Lucky Breaks

Book review by
Kristen Breck, Common Sense Media
Lucky Breaks Book Poster Image
Newberry sequel quietly engages with story of friendship.

Parents say

No reviews yetAdd your rating

Kids say

No reviews yetAdd your rating

Did this review miss something on diversity?

Research shows a connection between kids' healthy self-esteem and positive, diverse representations in books, TV shows, and movies. Want to help us help them? Suggest a diversity update

A lot or a little?

The parents' guide to what's in this book.

Positive Messages

Lucky is eager to be older (11), to have a best friend, and to have intrepid adventures in life. As part of these desires, she dreams about eye shadow and mascara (and wears a bra), she discards some of her old friends for a new one, and she makes some unwise decisions in order to prove her intrepidness to the new friend. Also, throughout the story, Lucky is trying to understand why her father has abandoned her, and she sometimes grieves for her dead mother.

Violence & Scariness

"Butt" is used. Readers may remember the controversy over the use of the word "scrotum" in Susan Patron's previous book (and Newberry Award winner), "The Higher Power of Lucky." The word "scrotum" is used again in this book to describe the same scene and situation in which it was used in the previous book.

What parents need to know

Parents need to know that this book is tame. While Lucky's mother died several years ago and she has since been abandoned by her father to his ex-wife (Brigitte), Lucky is taken care of and loved by Brigitte and a full coterie of adults in town. One issue, however, is that throughout the story Lucky wonders why her father doesn't take care of her and why he gave her up, and this is never resolved. Parents also need to know that Charles Darwin is Lucky's hero. They should be aware that this book might be better for girls than boys, and that it starts slow before building to a story with any action.

User Reviews

  • Parents say
  • Kids say

There aren't any reviews yet. Be the first to review this title.

There aren't any reviews yet. Be the first to review this title.

What's the story?

Lucky is almost eleven and ready for life to change. Life in Hard Pan (population 43) is the same as ever. Lincoln, her best friend, is still tying knots, though now he plans to enter a contest which, if he wins, will take him to Europe for school. Lucky doesn't like the idea that she might be left alone in Hard Pan without Lincoln. Miles, their 6 year-old genius sidekick, tells Lucky and Lincoln a story about a brooch lost in Hard Pan's abandoned well years ago. But once Paloma comes to town, Lucky is smitten with the idea of a new best friend -- a girl -- someone with whom she can laugh and dream. In trying to impress Paloma, Lucky neglects and even hurts her old friends. But once Lucky gets herself into a frightening situation involving the abandoned well, she begins to see just how important and special her old friends truly are.

Is it any good?

This story, like the small town depicted, is not filled with splash or action, and it unfolds with quiet intrigue. The first half of the book is fairly slow, and some kids may have a hard time committing to finishing the book. But dedicated readers will enjoy the eclectic characters going about their daily life -- running a cafe, tying knots, living in an old water tank, receiving deliveries from trucks -- and eventually will be rewarded with action that proceeds swiftly. Once Lucky and Paloma go on their adventure the story moves more quickly and unfolds with satisfaction.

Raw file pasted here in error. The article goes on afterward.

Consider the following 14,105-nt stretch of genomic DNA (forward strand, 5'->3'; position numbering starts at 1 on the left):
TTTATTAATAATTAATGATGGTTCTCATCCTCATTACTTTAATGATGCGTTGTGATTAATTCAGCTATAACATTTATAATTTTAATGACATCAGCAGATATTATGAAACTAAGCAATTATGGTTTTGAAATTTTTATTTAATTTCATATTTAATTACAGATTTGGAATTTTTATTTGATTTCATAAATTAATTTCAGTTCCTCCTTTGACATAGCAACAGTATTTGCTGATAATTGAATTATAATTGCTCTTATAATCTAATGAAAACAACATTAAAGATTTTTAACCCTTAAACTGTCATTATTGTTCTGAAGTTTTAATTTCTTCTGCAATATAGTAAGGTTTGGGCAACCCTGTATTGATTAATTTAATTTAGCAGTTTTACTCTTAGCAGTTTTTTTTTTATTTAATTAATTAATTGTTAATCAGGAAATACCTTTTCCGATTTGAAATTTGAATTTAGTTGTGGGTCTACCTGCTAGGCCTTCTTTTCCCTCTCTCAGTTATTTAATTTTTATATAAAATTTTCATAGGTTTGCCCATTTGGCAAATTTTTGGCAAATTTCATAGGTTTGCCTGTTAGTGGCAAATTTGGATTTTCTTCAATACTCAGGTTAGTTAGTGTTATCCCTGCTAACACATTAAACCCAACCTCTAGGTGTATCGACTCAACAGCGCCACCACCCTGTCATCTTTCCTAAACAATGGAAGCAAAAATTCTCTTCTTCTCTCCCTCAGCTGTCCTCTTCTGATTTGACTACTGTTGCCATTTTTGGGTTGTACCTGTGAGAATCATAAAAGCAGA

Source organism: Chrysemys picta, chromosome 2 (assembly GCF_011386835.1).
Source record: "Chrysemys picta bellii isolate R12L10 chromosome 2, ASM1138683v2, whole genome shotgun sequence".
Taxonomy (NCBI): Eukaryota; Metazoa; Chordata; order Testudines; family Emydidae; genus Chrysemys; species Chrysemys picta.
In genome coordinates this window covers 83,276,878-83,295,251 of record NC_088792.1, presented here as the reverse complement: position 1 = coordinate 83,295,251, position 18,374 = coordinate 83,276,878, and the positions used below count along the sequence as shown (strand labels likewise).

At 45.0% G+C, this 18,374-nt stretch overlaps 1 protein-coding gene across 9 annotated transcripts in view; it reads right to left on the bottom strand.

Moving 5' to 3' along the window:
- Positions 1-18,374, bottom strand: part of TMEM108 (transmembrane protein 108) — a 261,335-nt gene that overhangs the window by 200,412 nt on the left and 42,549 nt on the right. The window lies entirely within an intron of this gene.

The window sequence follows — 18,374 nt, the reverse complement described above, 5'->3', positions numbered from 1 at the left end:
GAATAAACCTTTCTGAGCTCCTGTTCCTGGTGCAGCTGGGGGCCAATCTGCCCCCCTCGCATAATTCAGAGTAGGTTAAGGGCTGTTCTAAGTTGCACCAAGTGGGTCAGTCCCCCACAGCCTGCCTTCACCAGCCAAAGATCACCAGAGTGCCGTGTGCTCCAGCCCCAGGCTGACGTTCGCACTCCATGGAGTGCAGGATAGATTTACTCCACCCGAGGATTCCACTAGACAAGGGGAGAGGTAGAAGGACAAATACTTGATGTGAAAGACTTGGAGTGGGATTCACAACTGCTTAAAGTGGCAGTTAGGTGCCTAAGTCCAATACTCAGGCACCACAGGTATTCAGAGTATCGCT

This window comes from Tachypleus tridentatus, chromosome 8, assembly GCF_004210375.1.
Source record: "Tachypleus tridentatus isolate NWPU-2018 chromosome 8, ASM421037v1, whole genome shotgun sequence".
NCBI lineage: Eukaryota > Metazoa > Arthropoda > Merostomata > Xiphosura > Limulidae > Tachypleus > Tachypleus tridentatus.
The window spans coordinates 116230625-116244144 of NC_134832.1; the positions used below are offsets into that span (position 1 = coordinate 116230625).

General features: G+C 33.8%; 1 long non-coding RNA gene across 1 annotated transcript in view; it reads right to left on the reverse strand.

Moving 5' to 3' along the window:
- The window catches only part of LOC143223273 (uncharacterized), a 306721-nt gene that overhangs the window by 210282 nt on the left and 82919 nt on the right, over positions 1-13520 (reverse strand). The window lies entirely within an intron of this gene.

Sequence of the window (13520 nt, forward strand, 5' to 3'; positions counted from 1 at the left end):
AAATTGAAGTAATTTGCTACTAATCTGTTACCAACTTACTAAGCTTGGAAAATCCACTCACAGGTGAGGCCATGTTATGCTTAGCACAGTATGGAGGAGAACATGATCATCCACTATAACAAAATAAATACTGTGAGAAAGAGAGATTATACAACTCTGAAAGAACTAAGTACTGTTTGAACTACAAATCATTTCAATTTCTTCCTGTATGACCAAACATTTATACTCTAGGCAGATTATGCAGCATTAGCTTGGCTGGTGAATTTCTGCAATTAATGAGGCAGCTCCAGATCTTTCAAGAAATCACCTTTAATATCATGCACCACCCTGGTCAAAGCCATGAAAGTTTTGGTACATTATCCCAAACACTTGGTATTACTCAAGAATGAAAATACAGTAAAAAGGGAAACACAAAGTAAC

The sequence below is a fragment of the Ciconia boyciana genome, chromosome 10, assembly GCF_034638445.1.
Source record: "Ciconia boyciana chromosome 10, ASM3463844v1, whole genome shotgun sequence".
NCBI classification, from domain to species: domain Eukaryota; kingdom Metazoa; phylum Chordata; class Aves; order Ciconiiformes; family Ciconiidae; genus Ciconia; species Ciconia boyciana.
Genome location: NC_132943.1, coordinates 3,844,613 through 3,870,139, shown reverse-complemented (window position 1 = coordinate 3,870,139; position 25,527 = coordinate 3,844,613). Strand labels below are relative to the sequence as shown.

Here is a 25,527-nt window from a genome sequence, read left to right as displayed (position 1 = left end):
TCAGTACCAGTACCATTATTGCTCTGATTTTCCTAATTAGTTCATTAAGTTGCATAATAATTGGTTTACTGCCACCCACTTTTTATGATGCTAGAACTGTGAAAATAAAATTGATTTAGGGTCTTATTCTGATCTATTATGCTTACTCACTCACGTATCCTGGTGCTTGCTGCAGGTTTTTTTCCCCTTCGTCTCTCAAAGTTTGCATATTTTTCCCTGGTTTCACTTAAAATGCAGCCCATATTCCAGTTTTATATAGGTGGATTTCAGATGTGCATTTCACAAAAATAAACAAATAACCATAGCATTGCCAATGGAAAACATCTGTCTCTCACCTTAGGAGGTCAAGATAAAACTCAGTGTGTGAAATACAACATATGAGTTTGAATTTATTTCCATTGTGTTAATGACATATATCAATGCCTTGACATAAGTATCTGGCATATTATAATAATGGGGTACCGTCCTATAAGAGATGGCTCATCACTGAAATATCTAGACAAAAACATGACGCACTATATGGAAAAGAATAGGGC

There are some good messages embedded in this story, such as paying attention to the things you care about, how it's worse to be hurtful than to get hurt, and that being afraid of responsibility can be harmful. As a character, Lucky feels both immature and too mature at the same time, as she makes selfish decisions but also seems to have an ability to self-reflect and apologize. Overall, this story is best for committed readers who don't mind a small-town pace, and for those who are willing to get to know an eclectic cast of likable characters.

Talk to your kids about ...

  • Families can talk about the concept of family. What makes a family? How is Lucky's family different than yours? They can also talk about friendship. How do you make friends? Do you have a best friend? Do you think everyone needs one best friend? What is a good friend? Can you make new friends while keeping old friends? They could also talk about life in small towns. Is Lucky's town of Hard Pan like your town at all? What brings people to and keeps them in small towns?

Book details

Our editors recommend

Top advice and articles

Common Sense Media's unbiased ratings are created by expert reviewers and aren't influenced by the product's creators or by any of our funders, affiliates, or partners.

See how we rate

About these links

Common Sense Media, a nonprofit organization, earns a small affiliate fee from Amazon or iTunes when you use our links to make a purchase. Thank you for your support.

Read more

Our ratings are based on child development best practices. We display the minimum age for which content is developmentally appropriate. The star rating reflects overall quality.

Learn how we rate